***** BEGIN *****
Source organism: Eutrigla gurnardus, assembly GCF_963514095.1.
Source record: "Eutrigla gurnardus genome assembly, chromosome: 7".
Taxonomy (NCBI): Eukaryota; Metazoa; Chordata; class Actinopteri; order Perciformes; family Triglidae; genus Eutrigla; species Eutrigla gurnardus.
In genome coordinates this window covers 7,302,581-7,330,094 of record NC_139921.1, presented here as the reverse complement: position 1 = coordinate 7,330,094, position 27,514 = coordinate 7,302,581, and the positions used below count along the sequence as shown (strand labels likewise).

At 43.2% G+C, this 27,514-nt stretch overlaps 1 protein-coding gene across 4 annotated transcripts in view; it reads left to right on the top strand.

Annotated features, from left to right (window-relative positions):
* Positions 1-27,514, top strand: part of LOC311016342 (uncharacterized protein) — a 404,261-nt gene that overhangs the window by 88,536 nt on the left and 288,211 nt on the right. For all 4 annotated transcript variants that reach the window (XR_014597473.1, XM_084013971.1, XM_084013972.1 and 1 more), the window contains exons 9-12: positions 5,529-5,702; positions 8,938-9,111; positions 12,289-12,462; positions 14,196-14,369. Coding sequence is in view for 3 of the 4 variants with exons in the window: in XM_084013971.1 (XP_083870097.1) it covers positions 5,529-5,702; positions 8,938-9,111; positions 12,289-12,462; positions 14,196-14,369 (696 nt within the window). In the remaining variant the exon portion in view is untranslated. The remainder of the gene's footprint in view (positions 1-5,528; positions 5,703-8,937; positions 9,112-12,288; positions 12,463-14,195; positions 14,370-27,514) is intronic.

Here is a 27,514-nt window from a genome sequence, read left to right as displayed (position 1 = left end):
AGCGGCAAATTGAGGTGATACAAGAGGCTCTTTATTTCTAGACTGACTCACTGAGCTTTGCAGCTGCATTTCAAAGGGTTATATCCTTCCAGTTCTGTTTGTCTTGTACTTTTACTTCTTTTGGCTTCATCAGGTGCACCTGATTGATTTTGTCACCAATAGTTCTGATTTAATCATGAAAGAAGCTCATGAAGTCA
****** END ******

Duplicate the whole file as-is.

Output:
Source organism: Eutrigla gurnardus, assembly GCF_963514095.1.
Source record: "Eutrigla gurnardus genome assembly, chromosome: 7".
Taxonomy (NCBI): Eukaryota; Metazoa; Chordata; class Actinopteri; order Perciformes; family Triglidae; genus Eutrigla; species Eutrigla gurnardus.
In genome coordinates this window covers 7,302,581-7,330,094 of record NC_139921.1, presented here as the reverse complement: position 1 = coordinate 7,330,094, position 27,514 = coordinate 7,302,581, and the positions used below count along the sequence as shown (strand labels likewise).

At 43.2% G+C, this 27,514-nt stretch overlaps 1 protein-coding gene across 4 annotated transcripts in view; it reads left to right on the top strand.

Annotated features, from left to right (window-relative positions):
* Positions 1-27,514, top strand: part of LOC311016342 (uncharacterized protein) — a 404,261-nt gene that overhangs the window by 88,536 nt on the left and 288,211 nt on the right. For all 4 annotated transcript variants that reach the window (XR_014597473.1, XM_084013971.1, XM_084013972.1 and 1 more), the window contains exons 9-12: positions 5,529-5,702; positions 8,938-9,111; positions 12,289-12,462; positions 14,196-14,369. Coding sequence is in view for 3 of the 4 variants with exons in the window: in XM_084013971.1 (XP_083870097.1) it covers positions 5,529-5,702; positions 8,938-9,111; positions 12,289-12,462; positions 14,196-14,369 (696 nt within the window). In the remaining variant the exon portion in view is untranslated. The remainder of the gene's footprint in view (positions 1-5,528; positions 5,703-8,937; positions 9,112-12,288; positions 12,463-14,195; positions 14,370-27,514) is intronic.

Here is a 27,514-nt window from a genome sequence, read left to right as displayed (position 1 = left end):
AGCGGCAAATTGAGGTGATACAAGAGGCTCTTTATTTCTAGACTGACTCACTGAGCTTTGCAGCTGCATTTCAAAGGGTTATATCCTTCCAGTTCTGTTTGTCTTGTACTTTTACTTCTTTTGGCTTCATCAGGTGCACCTGATTGATTTTGTCACCAATAGTTCTGATTTAATCATGAAAGAAGCTCATGAAGTCA